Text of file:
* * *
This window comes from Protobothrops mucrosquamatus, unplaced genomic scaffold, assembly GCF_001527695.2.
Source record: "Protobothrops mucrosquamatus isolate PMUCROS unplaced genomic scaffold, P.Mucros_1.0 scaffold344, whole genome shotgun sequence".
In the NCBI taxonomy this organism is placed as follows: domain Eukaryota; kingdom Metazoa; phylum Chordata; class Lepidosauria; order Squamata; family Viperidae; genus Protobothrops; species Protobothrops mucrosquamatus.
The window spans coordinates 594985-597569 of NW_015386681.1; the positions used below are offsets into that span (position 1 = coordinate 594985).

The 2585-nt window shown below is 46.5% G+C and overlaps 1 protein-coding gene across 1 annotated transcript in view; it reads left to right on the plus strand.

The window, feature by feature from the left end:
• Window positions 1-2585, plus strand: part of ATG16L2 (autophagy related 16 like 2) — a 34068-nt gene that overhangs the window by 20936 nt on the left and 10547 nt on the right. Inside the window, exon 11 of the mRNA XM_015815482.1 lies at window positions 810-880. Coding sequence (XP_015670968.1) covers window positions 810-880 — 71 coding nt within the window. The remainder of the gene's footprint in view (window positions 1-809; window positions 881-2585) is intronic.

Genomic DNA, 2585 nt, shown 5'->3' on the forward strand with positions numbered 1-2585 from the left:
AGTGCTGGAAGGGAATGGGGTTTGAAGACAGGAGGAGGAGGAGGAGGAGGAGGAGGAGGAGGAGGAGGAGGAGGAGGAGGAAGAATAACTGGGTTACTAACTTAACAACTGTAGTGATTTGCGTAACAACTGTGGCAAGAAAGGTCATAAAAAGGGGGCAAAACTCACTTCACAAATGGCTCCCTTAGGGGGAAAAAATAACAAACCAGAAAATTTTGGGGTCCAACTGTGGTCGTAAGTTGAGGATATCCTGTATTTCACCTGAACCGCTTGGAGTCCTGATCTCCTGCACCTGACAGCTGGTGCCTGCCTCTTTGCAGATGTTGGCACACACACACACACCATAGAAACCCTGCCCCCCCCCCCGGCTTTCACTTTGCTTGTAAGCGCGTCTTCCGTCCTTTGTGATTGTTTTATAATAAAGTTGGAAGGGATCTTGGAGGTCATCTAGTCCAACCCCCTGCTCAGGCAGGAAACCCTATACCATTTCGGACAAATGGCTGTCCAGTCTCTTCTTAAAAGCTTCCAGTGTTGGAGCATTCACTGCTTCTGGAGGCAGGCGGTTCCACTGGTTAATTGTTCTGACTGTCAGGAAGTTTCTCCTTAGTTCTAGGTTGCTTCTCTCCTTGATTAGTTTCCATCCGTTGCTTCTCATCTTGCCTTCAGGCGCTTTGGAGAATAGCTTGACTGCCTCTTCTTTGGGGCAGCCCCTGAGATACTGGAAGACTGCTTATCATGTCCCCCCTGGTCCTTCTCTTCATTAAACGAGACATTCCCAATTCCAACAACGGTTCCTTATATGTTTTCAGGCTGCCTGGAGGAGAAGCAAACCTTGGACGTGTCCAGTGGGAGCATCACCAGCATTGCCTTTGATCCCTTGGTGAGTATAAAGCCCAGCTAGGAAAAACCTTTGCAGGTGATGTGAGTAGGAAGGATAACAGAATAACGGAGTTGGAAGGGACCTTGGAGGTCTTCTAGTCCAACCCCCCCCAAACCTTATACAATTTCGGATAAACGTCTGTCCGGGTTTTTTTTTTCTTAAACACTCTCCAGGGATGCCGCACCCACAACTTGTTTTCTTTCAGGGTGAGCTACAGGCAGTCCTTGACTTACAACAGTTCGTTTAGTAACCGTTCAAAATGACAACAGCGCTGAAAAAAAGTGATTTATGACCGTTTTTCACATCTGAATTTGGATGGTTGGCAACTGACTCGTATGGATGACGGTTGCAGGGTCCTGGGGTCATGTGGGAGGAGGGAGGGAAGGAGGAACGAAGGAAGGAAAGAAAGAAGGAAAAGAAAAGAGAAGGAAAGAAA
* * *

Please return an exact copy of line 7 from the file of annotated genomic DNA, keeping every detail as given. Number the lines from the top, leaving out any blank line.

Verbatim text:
• Window positions 1-2585, plus strand: part of ATG16L2 (autophagy related 16 like 2) — a 34068-nt gene that overhangs the window by 20936 nt on the left and 10547 nt on the right. Inside the window, exon 11 of the mRNA XM_015815482.1 lies at window positions 810-880. Coding sequence (XP_015670968.1) covers window positions 810-880 — 71 coding nt within the window. The remainder of the gene's footprint in view (window positions 1-809; window positions 881-2585) is intronic.